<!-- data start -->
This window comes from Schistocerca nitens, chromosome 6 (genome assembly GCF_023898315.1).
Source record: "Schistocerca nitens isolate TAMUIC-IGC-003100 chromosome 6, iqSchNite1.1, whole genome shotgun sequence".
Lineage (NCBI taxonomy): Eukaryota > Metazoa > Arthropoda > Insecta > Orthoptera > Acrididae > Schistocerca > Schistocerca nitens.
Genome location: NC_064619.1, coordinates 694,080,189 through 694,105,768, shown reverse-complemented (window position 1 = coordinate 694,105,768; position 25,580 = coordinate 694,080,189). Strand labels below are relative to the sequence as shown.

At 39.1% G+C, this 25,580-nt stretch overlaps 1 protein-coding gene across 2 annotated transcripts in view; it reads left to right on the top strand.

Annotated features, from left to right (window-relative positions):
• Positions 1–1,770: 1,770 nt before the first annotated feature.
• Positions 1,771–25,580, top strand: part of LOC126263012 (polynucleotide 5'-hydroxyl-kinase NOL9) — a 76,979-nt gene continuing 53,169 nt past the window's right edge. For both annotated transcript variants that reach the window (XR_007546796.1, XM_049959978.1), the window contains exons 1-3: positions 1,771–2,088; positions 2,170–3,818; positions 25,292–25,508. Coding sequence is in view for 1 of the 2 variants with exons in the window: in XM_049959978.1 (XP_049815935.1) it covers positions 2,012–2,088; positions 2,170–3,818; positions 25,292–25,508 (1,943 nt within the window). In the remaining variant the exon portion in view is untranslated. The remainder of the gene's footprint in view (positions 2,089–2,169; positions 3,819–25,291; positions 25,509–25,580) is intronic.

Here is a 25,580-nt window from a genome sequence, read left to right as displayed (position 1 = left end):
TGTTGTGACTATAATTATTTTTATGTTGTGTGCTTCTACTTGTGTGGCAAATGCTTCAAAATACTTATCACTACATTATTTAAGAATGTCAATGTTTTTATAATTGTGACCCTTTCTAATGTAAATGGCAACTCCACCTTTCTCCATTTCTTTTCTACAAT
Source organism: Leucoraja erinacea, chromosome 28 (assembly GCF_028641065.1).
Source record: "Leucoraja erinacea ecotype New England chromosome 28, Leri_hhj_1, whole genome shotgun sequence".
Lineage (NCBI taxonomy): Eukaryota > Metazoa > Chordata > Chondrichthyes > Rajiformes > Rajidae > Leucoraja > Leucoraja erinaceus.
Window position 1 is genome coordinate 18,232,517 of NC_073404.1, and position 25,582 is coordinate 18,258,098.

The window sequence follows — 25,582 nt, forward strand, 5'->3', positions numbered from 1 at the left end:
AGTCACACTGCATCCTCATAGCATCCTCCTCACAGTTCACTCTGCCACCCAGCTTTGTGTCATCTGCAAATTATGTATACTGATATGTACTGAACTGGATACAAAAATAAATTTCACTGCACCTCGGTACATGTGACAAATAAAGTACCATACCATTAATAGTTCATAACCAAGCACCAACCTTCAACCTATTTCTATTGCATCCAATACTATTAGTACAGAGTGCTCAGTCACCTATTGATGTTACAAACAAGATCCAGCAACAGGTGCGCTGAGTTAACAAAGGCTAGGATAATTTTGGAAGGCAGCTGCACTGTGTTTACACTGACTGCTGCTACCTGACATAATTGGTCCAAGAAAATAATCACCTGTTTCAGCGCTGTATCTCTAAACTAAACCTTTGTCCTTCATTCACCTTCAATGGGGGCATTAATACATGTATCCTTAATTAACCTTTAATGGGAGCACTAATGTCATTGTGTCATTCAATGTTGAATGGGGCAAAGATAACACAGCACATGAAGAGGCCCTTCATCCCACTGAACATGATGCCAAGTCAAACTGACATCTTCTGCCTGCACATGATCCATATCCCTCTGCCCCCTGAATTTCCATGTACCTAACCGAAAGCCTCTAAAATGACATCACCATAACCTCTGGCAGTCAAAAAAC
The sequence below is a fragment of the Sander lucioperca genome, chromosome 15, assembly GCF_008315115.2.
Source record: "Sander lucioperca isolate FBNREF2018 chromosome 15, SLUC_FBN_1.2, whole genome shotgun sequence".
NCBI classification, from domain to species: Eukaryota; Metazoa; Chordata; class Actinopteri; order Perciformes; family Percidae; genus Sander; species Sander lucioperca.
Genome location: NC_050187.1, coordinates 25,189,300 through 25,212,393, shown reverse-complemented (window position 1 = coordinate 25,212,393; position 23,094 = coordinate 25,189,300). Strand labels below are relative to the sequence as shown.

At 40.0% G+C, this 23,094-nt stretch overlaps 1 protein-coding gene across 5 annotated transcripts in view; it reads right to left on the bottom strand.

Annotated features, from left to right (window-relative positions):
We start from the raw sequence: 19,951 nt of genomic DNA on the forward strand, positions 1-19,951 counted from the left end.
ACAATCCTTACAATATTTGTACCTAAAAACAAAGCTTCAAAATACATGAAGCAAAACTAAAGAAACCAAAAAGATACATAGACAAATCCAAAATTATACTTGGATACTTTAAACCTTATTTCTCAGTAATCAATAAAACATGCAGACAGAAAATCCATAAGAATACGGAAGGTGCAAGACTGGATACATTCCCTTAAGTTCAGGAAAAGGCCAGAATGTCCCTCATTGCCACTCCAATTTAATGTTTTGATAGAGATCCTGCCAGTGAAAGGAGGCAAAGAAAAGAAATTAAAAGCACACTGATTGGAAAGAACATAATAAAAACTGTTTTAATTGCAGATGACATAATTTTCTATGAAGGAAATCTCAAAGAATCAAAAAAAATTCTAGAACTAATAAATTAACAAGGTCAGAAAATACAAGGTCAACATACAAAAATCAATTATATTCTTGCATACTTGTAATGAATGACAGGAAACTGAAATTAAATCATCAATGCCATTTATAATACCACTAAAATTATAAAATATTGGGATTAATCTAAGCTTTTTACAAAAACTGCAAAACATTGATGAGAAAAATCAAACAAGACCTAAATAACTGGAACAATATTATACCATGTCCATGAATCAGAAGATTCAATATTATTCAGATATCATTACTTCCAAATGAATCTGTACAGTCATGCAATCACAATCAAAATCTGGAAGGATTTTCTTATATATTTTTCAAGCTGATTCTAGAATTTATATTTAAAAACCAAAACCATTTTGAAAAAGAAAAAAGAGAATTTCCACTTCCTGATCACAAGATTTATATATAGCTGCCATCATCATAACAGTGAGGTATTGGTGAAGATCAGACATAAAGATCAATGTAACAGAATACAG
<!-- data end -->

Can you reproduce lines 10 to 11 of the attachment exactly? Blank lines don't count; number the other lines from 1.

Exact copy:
TGTTGTGACTATAATTATTTTTATGTTGTGTGCTTCTACTTGTGTGGCAAATGCTTCAAAATACTTATCACTACATTATTTAAGAATGTCAATGTTTTTATAATTGTGACCCTTTCTAATGTAAATGGCAACTCCACCTTTCTCCATTTCTTTTCTACAAT
Source organism: Leucoraja erinacea, chromosome 28 (assembly GCF_028641065.1).